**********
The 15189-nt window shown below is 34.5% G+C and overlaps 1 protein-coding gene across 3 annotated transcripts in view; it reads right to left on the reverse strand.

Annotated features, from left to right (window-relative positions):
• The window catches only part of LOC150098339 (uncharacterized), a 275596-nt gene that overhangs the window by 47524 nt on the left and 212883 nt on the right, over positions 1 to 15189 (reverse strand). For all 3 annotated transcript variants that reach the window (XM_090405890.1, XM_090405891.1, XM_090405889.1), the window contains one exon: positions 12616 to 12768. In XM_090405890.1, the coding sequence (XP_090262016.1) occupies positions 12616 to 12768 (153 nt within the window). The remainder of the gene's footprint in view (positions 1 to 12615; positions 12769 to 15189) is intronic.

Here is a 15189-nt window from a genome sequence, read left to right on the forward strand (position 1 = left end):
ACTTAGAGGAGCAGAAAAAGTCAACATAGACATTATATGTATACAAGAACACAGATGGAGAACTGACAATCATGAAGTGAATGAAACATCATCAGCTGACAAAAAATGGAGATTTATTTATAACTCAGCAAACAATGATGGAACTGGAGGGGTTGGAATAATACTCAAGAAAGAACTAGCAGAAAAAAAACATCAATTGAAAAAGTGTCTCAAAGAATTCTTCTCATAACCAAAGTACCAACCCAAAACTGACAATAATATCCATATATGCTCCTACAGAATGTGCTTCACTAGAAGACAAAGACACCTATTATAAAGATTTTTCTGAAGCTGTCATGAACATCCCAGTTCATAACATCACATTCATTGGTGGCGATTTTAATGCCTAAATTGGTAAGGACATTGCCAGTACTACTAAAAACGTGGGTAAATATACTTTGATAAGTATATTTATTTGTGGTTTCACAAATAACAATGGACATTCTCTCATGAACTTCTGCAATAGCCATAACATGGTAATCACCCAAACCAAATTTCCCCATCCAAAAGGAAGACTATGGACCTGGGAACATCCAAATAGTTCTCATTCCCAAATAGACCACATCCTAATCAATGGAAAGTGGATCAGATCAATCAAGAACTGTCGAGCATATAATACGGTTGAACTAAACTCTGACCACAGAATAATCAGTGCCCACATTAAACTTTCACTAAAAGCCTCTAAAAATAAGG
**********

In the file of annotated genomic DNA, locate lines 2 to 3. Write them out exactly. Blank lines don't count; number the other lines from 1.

Annotated features, from left to right (window-relative positions):
• The window catches only part of LOC150098339 (uncharacterized), a 275596-nt gene that overhangs the window by 47524 nt on the left and 212883 nt on the right, over positions 1 to 15189 (reverse strand). For all 3 annotated transcript variants that reach the window (XM_090405890.1, XM_090405891.1, XM_090405889.1), the window contains one exon: positions 12616 to 12768. In XM_090405890.1, the coding sequence (XP_090262016.1) occupies positions 12616 to 12768 (153 nt within the window). The remainder of the gene's footprint in view (positions 1 to 12615; positions 12769 to 15189) is intronic.